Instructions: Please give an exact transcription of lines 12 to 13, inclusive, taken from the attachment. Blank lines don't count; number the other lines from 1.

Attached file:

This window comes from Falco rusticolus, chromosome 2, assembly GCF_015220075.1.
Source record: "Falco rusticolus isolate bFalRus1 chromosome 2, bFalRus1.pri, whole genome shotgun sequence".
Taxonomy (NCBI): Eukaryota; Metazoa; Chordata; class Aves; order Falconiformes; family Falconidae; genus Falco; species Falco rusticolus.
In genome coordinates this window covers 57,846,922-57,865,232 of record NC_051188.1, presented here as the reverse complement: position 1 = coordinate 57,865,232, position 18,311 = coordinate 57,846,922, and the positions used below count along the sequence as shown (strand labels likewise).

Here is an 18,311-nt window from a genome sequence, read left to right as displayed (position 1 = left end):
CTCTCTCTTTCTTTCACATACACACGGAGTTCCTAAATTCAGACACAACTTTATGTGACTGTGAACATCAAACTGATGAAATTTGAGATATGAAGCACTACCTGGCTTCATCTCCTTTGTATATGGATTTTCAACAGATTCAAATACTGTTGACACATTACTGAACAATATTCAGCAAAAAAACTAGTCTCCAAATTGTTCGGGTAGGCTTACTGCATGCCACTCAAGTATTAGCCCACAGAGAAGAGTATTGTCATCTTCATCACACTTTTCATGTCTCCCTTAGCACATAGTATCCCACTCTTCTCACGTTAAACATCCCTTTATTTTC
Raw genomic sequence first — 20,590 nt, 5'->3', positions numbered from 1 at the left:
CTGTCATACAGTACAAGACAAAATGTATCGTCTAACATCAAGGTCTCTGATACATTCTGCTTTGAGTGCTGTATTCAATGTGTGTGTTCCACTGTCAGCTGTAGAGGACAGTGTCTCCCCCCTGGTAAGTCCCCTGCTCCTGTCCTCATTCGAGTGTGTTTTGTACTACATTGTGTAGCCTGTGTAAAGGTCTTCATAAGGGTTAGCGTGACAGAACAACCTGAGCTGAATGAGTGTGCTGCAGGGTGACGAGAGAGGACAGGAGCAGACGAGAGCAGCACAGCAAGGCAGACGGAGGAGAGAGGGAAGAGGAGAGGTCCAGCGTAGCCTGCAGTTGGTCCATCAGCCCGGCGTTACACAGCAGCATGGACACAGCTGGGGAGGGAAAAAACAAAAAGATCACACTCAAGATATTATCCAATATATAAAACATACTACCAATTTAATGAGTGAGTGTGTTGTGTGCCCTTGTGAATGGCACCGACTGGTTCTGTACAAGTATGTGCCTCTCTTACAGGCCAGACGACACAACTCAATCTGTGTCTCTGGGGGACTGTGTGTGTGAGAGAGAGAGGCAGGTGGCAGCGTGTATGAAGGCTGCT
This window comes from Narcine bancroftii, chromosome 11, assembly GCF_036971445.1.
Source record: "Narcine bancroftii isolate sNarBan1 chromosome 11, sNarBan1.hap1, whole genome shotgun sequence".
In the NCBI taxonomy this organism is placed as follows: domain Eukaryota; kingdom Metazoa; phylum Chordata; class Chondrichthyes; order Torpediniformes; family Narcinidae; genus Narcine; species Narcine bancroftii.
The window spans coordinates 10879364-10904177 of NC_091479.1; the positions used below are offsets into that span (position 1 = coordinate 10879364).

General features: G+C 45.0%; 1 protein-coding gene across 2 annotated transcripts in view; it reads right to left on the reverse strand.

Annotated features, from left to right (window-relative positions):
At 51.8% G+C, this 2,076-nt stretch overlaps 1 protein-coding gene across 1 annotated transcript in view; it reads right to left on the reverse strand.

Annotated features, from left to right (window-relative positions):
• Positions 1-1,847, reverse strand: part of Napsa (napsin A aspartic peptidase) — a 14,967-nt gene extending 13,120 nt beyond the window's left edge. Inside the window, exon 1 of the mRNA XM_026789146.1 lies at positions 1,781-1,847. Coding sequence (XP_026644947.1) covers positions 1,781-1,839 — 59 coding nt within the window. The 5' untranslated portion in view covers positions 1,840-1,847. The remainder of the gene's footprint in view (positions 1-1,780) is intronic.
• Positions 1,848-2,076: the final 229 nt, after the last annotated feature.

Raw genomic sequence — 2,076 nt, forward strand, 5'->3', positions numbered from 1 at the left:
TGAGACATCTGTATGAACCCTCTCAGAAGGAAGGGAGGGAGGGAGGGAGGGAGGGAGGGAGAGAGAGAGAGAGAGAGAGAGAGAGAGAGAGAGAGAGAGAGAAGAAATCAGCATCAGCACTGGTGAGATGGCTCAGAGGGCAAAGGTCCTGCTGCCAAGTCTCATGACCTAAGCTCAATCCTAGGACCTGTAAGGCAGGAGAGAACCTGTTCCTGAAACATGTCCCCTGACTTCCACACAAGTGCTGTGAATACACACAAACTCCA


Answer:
The window spans coordinates 10879364-10904177 of NC_091479.1; the positions used below are offsets into that span (position 1 = coordinate 10879364).

General features: G+C 45.0%; 1 protein-coding gene across 2 annotated transcripts in view; it reads right to left on the reverse strand.